https://www.ourcommons.ca/Parliamentari ... ystandings
The polls are too early. Canadians tend to form voting intentions over a few issues... and sometimes provincial politics affect federal politics.
Right now, in Ontario, the recently elected Conservative party has managed to move from 40% popular vote in the election less than a year ago to 20% in the most recent polls. Half the voting intention of the Liberals who don't even have a leader... Why? About a dozen really stupid policy decisions that affect too many people. (Cutting back on health care and education spending whilst apparently being willing to risk an almost billion dollar penalty to tear up a contract with brewers over retailing beer in the stores. ) To illustrate he was the only person introduced at the Raptors celebration yesterday who was roundly booed. He was so afraid of the crowd reaction he refused the opportunity to speak.)
In the past Liberal incumbent PMs have been really glad to campaign as if the unpopular conservatives in Provincial legislatures were their real opponents. And right now, 4 conservative premieres are going to the mat with Trudeau over the Federal carbon tax. A tax which is generally supported. And the issue of climate change is enormous in Canada. Usually #1 or #2 in importance in recent polling.
Scheer, of the Tories, hasn't even introduced a climate policy... Plus he's seen as a cypher for the Tory premiers.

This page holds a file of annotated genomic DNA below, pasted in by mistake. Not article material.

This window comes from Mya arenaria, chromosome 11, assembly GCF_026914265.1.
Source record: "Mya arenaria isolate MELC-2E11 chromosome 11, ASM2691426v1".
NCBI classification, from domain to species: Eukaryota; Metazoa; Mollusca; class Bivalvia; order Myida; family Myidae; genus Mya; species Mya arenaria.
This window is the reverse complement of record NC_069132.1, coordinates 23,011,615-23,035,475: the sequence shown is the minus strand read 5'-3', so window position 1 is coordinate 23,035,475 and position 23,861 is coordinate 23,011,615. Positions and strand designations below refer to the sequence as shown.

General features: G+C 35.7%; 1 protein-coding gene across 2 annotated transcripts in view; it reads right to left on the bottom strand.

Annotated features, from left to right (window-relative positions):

There is one negative issue for Trudeau affecting this and its the construction of a pipeline for Alberta bitumen to the Pacific coast for export in tankers... The BC populace is generally against this, as are BC indigenous. And the pipeline has to go through their land.
A expanded pipeline to Eastern Canada is opposed by the Province of Quebec.
This Wednesday Trudeau will attempt to thread the needle over all concerns... and probably announce a go ahead for the pipeline. Whether he has actually settled with the First nations, or keep British Columbians happy we'll see.
Right now, I expect the Liberals to lose a few seats in BC, Alberta, Saskatchewan and Manitoba. Some to the NDP and Greens in BC, the rest to the Tories.
I expect Liberals will actually end up gaining in Ontario, as Sheer combined with Doug Ford are crippling Tory hopes there. He'll also gain in Quebec, and maybe lose a seat or two in the Maritimes.
The problem for the Tories are that their policies and leaders are popular where the population isn't.
But, elections in Canada really aren't an on going event like in the US. Most of the country won't pay attention till the writs drop. By that time, if the issues continue to be health care, climate, the economy and who's best to deal with Trump....Trudeau will get to the magic 40 to 42% that usually spells a large majority.
The wild card, is whether or not some other party than the conservatives can grow support. There is some indication that a lot of people might desert the Liberals for the Greens ... surprisingly not the NDP. It seems that their leader just can't generate any interest or excitement plus the Liberals have left little room on the left for NDP policies that might catch fire.
Right now, Trudeaus' in okay shape, considering the chief opposition party's brand is tied to an incredibly unpopular premier with incredibly unpopular policies in Ontario - and an Albertan premiere who is despised in most of the rest of the country . Its so bad, that in Ontario the legislature has been porouged till after the Federal election to try and avoid any more controversy.
Funny how these things work.